Variable Shadowing in Java

In the previous post can we override static method in java? we saw that methods in java classes can be override(or hide in case of static method). Now we will see whether it is possible to hide a variable. Hiding a variable is also called shadowing. A variable can be shadowed if another variable with same name exists in its scope. So what is a scope?


Scope is a region of program within which a variable can be accessed. Each type of variable have their own scope. So if there are two variables with same name in the same scope then they will be shadowed. There are different scenarios in which variables are shadowed.

Local variable can shadow instance variable

Click to find more details about local variable and instance variable.

Ok, now consider the following example.

In the example given above, there are two variables with same name myVariable. First declaration is instance variable and second one is local variable in method testVariable and when we execute this program it gives and output as follows.

And it is because instance variable myVariable is shadowed in method testVariable by local variable myVariable.

Parameter variable can shadow Instance variable

Instance variables can get shadowed by parameter variables also. To check that consider the following example.

if you execute the above program you will get following output.

So we can say that in method testVariable the instance variable myVariable is shadowed by parameter variable myVariable.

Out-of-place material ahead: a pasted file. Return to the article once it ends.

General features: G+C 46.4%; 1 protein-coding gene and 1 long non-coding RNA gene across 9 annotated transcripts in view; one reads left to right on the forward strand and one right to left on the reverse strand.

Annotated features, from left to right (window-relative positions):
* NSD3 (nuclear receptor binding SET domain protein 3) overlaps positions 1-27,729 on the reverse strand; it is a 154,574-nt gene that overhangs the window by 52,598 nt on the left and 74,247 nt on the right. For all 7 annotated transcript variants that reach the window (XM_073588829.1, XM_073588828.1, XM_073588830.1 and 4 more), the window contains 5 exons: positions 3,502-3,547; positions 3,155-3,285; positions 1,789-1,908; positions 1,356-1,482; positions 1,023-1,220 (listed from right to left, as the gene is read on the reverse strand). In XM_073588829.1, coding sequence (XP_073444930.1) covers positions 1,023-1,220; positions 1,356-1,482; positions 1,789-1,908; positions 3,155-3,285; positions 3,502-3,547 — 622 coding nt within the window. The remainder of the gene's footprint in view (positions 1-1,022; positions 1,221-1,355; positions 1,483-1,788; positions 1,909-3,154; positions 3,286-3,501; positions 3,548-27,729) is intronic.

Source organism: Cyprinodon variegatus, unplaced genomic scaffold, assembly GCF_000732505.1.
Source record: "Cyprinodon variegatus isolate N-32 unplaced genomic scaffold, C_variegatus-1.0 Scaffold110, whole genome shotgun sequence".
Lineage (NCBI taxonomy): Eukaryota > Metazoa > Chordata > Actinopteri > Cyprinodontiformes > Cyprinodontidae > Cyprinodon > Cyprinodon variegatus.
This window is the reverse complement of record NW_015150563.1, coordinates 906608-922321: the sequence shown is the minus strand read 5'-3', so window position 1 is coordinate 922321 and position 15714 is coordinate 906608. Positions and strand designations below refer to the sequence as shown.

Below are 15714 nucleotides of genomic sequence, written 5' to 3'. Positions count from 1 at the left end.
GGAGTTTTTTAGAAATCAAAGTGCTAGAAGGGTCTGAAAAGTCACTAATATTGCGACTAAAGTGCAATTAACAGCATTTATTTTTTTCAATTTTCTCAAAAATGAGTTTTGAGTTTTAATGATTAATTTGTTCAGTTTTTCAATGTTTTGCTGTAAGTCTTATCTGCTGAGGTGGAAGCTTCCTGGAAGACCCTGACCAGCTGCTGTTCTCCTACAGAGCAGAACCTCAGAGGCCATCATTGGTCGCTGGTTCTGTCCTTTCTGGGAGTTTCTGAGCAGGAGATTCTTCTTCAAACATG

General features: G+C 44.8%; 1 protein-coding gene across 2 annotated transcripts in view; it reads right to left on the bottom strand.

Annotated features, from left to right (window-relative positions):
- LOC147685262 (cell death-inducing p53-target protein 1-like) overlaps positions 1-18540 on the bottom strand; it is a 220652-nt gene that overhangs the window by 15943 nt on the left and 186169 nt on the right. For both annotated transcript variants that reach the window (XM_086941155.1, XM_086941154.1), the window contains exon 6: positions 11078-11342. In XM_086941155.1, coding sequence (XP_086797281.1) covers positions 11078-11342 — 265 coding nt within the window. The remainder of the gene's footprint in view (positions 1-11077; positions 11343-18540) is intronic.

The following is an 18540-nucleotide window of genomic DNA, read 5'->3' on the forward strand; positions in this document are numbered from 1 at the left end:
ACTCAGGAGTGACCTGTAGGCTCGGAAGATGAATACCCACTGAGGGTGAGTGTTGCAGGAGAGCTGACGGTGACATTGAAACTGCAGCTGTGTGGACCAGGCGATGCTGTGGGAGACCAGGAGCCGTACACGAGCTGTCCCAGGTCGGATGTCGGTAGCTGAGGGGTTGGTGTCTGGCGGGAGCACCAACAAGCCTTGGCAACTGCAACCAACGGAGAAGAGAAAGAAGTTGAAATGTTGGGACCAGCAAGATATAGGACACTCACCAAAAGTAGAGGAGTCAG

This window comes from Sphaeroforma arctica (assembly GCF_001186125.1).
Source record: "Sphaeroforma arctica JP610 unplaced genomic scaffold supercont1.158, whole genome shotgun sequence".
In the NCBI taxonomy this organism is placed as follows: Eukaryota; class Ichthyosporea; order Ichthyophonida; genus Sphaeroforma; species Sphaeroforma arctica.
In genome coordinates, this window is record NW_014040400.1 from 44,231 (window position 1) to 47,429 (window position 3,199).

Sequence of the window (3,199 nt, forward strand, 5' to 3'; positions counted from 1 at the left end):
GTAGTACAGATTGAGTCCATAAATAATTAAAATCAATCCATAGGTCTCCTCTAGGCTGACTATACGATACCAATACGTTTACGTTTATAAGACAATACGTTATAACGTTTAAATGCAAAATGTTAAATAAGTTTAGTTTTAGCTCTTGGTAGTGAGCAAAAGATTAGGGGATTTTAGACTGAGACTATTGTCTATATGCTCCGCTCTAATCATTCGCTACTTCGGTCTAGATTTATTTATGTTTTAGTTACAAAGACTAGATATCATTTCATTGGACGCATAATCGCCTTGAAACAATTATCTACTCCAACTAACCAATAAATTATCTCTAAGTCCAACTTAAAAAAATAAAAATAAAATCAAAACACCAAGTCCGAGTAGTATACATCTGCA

Ok; if you want to access the instance variable in the method testVariable what can we do? We can use the this keyword as follows.

Try it out.

Child variable can shadow Parent variable

If parent class and child class have variable with same name, then variable in the child class can shadow variable in the parent class.
For example, if we have a base class as follows

and a subclass as follows.

The output of the program will be

Here the variable myVariable from the super class SuperClass is shadowed by myVariable of ChildClass.

If you want to access the variable from super class you can cast the instance variable to super class as follows.

Ok thats about variable shadowing.
Now before concluding, just check another scenario. Can you predict the output of the following?

The output of the above program is not ChildClass but it is as follows.

If you found surprised, this is not with the shadowing but in Java, variables are referenced by the reference types and not with the object they are holding.

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